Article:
ASP.NET 4.0 AJAX Issues

August 27, 2009 • Damien White

Puzzled Man

I’ve been using ASP.NET AJAX 4.0 quite a bit lately in ASP.NET 3.5 applications.  I encountered two issues tonight, and I hope this post saves someone some grief.

The first problem has to do with referencing the ASP.NET AJAX 4.0 library within an ASP.NET 3.5 application, and the second was a surprising data binding issue using the DataView.

If you are looking for more information on ASP.NET AJAX 4.0, be sure check out my other articles on the site.

Issue 1 – The ScriptManagerProxy and CompositeScripts

The first issue I encountered was a client side error when using the DataView on a content page in my ASP.NET 3.5 SP1 application.  This site utilizes master pages, so I’m using a WebForm, otherwise I probably would have just gone with a plain old HTML page.  Regardless, since this is an ASP.NET application and the ScriptManager is declared in the Master page, I added the ASP.NET 4.0 AJAX scripts to a ScriptManagerProxy (instead of the ScriptManager itself). The code for the ScriptManagerProxy looks very similar to that for the ScriptManger.

<asp:scriptmanagerproxy id="smp" runat="server">
    <scripts>
        <asp:scriptreference scriptmode="Inherit" name="MicrosoftAjax.js" path="~/scripts/MicrosoftAjax.js" />
        <asp:scriptreference scriptmode="Inherit" path="~/scripts/MicrosoftAjaxTemplates.js" />
        <asp:scriptreference scriptmode="Inherit" path="~/scripts/MicrosoftAjaxAdoNet.js" />
    </scripts>
</asp:scriptmanagerproxy>

I then proceeded to run the page, getting two errors, **Type._registerScript is not a function **for both MicrosoftAjaxTemplates.js and MicrosoftAjaxAdoNet.js.  Seems like MicrosoftAjax.js isn’t being loaded.  When using ASP.NET AJAX 4.0, we need to ensure that it uses the 4.0 version of MicrosoftAjax.js.  Looking at FireBug’s Net tab, I confirmed that the 4.0 version of MicrosoftAjax.js wasn’t being loaded.  I didn’t understand why not, until I revisited the Master Page.  The ScriptManager code was using a CompositeScript, useful to save a bit of bandwidth, but that ended up causing the problem.  Here’s the offending code:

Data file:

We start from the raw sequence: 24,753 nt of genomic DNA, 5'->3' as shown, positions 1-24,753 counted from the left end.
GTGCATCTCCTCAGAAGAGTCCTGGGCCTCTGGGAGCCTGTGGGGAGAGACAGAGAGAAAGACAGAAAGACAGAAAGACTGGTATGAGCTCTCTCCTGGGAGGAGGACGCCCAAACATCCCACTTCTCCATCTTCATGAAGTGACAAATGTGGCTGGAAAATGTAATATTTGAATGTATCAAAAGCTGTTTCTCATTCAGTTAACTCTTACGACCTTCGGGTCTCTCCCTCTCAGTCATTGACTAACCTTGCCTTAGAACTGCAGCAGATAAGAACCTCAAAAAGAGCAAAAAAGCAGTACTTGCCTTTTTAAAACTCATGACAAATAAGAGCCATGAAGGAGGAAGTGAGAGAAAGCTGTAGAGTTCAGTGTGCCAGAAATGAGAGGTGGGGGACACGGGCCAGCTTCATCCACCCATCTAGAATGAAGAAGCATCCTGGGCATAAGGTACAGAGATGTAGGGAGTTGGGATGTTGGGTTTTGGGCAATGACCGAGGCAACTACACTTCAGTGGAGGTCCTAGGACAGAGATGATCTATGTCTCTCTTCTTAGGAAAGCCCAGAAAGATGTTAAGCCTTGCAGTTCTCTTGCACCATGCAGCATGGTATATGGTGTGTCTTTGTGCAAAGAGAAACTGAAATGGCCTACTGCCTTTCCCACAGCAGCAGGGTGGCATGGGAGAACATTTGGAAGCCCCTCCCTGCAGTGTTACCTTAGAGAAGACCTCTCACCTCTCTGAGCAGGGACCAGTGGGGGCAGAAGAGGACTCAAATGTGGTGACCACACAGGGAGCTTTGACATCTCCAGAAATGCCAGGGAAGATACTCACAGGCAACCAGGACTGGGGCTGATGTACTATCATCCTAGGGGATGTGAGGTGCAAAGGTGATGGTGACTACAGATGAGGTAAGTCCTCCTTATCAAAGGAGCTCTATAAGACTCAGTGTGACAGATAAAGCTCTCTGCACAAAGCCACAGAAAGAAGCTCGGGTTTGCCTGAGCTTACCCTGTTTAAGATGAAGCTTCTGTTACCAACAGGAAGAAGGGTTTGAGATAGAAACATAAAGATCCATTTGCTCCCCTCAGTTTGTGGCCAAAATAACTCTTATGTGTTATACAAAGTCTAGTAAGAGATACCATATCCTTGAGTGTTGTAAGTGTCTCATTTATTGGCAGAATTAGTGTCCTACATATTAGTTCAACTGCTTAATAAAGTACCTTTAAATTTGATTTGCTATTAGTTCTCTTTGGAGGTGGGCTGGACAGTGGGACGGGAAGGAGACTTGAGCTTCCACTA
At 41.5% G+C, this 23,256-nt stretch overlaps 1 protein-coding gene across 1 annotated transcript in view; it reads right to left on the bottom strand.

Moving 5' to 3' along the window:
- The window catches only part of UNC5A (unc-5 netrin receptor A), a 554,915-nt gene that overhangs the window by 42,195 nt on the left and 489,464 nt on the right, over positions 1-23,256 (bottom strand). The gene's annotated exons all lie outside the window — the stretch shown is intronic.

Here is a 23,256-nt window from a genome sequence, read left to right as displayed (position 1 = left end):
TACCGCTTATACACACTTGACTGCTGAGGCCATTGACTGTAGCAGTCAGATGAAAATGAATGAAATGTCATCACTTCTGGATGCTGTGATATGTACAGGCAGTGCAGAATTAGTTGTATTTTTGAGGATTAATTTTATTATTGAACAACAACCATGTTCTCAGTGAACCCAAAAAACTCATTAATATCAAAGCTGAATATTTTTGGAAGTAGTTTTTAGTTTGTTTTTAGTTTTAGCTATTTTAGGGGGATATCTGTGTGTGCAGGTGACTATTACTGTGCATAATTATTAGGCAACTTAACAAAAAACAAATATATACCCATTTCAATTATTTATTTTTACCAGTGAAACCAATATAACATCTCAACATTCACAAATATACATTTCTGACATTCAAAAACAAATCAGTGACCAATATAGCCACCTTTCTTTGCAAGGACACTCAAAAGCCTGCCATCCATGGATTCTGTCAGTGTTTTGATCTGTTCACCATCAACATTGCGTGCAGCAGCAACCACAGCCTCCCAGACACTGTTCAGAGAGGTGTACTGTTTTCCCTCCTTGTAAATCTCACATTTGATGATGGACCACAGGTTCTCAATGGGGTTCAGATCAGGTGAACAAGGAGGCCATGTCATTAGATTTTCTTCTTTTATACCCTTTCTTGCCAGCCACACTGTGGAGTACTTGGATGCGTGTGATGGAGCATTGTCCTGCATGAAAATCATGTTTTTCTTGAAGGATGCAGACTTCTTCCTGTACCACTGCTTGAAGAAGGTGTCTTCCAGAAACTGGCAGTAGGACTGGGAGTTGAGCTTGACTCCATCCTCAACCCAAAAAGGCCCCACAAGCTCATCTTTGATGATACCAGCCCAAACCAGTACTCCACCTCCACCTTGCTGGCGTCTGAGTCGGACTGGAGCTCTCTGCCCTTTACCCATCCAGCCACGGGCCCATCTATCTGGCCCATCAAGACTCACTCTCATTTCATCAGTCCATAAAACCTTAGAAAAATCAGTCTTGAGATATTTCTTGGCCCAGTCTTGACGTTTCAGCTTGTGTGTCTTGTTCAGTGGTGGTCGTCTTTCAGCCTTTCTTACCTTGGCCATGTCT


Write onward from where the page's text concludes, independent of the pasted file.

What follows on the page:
<asp:scriptmanager id="MasterScriptManager" runat="server">
    <compositescript>
        <scripts>
            <asp:ScriptReference name="MicrosoftAjax.js"/>
            <asp:ScriptReference name="MicrosoftAjaxWebForms.js"/>
            ... Additional script references ...
        </scripts>
    </compositescript>
</asp:scriptmanager>

By adding the 3.5 MicosoftAjax.js to the CompositeScript, it made it so the ScriptManagerProxy couldn’t load the correct version of that file.  I simply removed that ScriptReference from there and everything loaded correctly.  Of course this means that MicrosoftAjax.js isn’t being compiled into a nice composite script package, but if that’s what needs to be done to use the 4.0 scripts (at least for now), that’s fine.

Issue 2 – Incorrect Field Name

I found this to be very odd behavior.  If you add binding syntax for something that doesn’t exist in the data context, the DataView control just flat out won’t render any data.  No error, just no content.  This seems silly.  I would expect the DataView to render the content it can, and use a null or empty string for things it can’t bind.

So let’s say you are using ADO.NET Data Services and the object coming back has a couple of fields like Name, Address1, and Address2.  Then you try to bind to , which doesn’t exist in the object (whoops, forgot the “1” after that field), you end up looking at very empty HTML.  Nothing gets rendered.  Stupid mistake, yes (wouldn’t it be nice to have Intellisense when binding), but a very bizarre way of handling this sort of thing.  Lesson here, if you don’t see any content when the template loads, check the fields you are binding to.

Posted in ajax, asp.net and tagged with AJAX, ASP.NET AJAX, JavaScript

Damien White

I am a software architect with over 16 years of experience. I simply love coding! I have a driving passion for computers and software development, and a thirst for knowledge that just cannot be quenched. I'm happy to share what I know in my quest to learn as much as possible. I focus most of my time on web development using Ruby on Rails, Ember.js, and ASP.NET MVC.

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